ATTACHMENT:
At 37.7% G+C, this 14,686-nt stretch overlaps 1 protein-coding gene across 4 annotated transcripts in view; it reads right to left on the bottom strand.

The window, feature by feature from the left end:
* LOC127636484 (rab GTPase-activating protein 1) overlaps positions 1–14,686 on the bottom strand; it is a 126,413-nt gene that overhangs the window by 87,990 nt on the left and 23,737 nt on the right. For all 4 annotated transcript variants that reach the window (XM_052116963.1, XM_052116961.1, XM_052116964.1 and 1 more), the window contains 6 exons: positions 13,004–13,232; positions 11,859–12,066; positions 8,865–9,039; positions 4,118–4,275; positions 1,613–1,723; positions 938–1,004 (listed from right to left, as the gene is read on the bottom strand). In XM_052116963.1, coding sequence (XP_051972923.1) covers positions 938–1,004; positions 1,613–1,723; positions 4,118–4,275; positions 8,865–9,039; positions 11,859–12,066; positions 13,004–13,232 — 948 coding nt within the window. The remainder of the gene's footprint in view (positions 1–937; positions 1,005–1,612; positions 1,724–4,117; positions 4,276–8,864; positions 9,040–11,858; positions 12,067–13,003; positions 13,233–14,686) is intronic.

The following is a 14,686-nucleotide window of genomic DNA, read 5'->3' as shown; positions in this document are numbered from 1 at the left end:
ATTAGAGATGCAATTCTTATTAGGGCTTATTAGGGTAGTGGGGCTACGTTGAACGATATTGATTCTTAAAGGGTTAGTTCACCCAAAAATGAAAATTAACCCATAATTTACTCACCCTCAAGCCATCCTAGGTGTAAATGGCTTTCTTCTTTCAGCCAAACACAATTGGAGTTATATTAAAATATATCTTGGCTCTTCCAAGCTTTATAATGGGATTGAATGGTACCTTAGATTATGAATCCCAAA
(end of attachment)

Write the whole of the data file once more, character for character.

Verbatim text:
At 37.7% G+C, this 14,686-nt stretch overlaps 1 protein-coding gene across 4 annotated transcripts in view; it reads right to left on the bottom strand.

The window, feature by feature from the left end:
* LOC127636484 (rab GTPase-activating protein 1) overlaps positions 1–14,686 on the bottom strand; it is a 126,413-nt gene that overhangs the window by 87,990 nt on the left and 23,737 nt on the right. For all 4 annotated transcript variants that reach the window (XM_052116963.1, XM_052116961.1, XM_052116964.1 and 1 more), the window contains 6 exons: positions 13,004–13,232; positions 11,859–12,066; positions 8,865–9,039; positions 4,118–4,275; positions 1,613–1,723; positions 938–1,004 (listed from right to left, as the gene is read on the bottom strand). In XM_052116963.1, coding sequence (XP_051972923.1) covers positions 938–1,004; positions 1,613–1,723; positions 4,118–4,275; positions 8,865–9,039; positions 11,859–12,066; positions 13,004–13,232 — 948 coding nt within the window. The remainder of the gene's footprint in view (positions 1–937; positions 1,005–1,612; positions 1,724–4,117; positions 4,276–8,864; positions 9,040–11,858; positions 12,067–13,003; positions 13,233–14,686) is intronic.

The following is a 14,686-nucleotide window of genomic DNA, read 5'->3' as shown; positions in this document are numbered from 1 at the left end:
ATTAGAGATGCAATTCTTATTAGGGCTTATTAGGGTAGTGGGGCTACGTTGAACGATATTGATTCTTAAAGGGTTAGTTCACCCAAAAATGAAAATTAACCCATAATTTACTCACCCTCAAGCCATCCTAGGTGTAAATGGCTTTCTTCTTTCAGCCAAACACAATTGGAGTTATATTAAAATATATCTTGGCTCTTCCAAGCTTTATAATGGGATTGAATGGTACCTTAGATTATGAATCCCAAA